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Asafetida gets a bad rap from some, and is highly touted by others, and a clear accounting of something as subjective as a flavor is hard to give. But perhaps we can do a bit better than the entries above.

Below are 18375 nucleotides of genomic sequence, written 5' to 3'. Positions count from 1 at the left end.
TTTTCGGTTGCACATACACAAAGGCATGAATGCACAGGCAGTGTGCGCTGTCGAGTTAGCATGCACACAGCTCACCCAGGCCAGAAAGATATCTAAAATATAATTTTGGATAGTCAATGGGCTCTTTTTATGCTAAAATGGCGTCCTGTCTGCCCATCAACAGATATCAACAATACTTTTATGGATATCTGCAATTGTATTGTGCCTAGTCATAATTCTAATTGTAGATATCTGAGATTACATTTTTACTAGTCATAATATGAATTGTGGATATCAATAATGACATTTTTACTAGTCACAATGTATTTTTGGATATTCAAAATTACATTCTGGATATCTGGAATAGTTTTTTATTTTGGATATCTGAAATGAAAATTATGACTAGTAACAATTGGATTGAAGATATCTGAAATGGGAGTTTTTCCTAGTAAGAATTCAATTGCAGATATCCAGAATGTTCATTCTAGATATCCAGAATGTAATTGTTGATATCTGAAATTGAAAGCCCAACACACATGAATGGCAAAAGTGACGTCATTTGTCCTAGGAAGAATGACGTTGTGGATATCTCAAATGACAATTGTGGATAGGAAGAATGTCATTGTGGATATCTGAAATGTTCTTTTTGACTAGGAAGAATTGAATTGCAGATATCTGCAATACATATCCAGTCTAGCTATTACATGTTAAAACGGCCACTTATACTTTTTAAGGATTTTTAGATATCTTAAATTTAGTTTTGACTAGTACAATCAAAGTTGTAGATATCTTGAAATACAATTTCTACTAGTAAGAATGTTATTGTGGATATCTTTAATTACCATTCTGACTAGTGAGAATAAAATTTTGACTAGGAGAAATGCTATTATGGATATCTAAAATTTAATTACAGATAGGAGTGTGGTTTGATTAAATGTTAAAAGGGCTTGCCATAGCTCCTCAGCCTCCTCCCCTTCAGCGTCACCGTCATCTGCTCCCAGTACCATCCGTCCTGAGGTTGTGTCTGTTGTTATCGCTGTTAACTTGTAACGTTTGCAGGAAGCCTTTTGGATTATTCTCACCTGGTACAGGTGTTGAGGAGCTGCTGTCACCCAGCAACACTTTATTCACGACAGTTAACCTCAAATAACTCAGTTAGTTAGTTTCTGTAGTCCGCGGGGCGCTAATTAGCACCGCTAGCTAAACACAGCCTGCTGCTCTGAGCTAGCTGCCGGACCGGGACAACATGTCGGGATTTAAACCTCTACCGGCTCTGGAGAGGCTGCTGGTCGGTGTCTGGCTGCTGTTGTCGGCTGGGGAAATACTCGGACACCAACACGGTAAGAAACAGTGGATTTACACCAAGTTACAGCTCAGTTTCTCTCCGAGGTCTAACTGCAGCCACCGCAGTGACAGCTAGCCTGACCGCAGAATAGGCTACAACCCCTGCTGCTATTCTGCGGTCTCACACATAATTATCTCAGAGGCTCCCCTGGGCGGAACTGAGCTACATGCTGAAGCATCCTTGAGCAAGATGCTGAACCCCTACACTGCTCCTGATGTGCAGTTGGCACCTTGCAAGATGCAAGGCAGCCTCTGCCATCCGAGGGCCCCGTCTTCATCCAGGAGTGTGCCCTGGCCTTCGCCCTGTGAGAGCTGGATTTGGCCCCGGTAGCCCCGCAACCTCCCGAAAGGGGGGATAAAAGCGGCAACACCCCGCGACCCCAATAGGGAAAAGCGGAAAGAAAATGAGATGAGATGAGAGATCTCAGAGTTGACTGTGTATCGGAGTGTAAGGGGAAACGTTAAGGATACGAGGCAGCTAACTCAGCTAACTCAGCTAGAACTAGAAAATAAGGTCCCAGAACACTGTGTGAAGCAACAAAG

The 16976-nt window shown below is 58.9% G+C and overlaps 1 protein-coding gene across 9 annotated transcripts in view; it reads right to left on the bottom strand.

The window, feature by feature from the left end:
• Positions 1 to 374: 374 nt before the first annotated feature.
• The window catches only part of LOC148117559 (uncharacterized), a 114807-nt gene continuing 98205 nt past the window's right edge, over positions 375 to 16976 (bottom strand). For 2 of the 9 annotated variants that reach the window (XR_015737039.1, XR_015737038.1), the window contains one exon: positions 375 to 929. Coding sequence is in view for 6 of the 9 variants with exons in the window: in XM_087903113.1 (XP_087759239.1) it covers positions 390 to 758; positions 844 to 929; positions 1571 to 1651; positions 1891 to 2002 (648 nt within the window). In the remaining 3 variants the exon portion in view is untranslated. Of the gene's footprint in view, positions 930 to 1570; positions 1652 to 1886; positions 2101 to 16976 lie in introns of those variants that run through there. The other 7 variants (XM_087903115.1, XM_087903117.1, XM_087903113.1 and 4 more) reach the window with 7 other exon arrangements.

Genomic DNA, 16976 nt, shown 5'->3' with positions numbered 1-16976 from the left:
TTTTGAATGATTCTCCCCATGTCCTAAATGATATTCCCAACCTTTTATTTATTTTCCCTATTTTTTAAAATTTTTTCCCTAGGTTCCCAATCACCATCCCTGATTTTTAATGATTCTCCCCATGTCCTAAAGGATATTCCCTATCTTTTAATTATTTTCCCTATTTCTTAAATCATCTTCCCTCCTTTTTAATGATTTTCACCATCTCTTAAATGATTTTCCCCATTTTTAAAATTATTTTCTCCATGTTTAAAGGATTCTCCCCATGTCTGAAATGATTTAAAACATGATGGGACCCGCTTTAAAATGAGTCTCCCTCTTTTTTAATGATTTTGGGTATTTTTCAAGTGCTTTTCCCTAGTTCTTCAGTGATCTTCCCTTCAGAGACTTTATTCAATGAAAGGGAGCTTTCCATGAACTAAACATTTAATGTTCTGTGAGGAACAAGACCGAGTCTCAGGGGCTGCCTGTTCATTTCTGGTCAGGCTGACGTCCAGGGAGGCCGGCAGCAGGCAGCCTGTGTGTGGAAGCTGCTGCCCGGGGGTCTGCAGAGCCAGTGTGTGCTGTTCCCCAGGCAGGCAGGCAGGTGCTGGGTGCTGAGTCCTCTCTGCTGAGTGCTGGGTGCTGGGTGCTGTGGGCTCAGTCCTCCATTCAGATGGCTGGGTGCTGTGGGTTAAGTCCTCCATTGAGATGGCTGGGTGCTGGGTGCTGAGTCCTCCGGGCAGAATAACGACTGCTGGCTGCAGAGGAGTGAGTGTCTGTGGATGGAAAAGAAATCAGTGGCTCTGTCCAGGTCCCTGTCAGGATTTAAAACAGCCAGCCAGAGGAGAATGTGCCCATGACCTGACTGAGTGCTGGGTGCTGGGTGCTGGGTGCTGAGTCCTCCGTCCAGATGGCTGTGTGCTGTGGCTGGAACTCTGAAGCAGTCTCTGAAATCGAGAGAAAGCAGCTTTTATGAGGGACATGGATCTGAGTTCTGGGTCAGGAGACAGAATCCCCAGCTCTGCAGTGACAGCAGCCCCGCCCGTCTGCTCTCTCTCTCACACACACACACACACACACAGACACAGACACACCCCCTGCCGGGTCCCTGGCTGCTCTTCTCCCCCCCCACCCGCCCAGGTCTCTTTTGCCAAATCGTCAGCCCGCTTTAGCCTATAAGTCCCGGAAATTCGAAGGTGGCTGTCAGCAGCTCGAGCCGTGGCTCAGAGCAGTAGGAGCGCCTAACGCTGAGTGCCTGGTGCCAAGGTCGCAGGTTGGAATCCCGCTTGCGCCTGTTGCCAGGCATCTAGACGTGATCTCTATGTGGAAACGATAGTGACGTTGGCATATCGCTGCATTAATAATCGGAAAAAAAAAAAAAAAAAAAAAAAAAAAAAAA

Asafetida smells like you took a clove of garlic, a slice of onion, and a slice of another onion that has been in the compost for two weeks, and mixed them together. This improves with cooking, but the first wave of scent may trigger all of your "Warning -- Rotten Food!" alarms, and may put you off the spice for good. After cooking, the sulfurous, rotting tang is still there, just more mild. Just as humans tune out boar taint, sulfurous eggs, the fermented goodness of wine, kimchi, and vinegar, asafetida also has enough goodness to convince your brain stem that it's good eating. You get used to it very quickly... or you don't, and you hate it forever.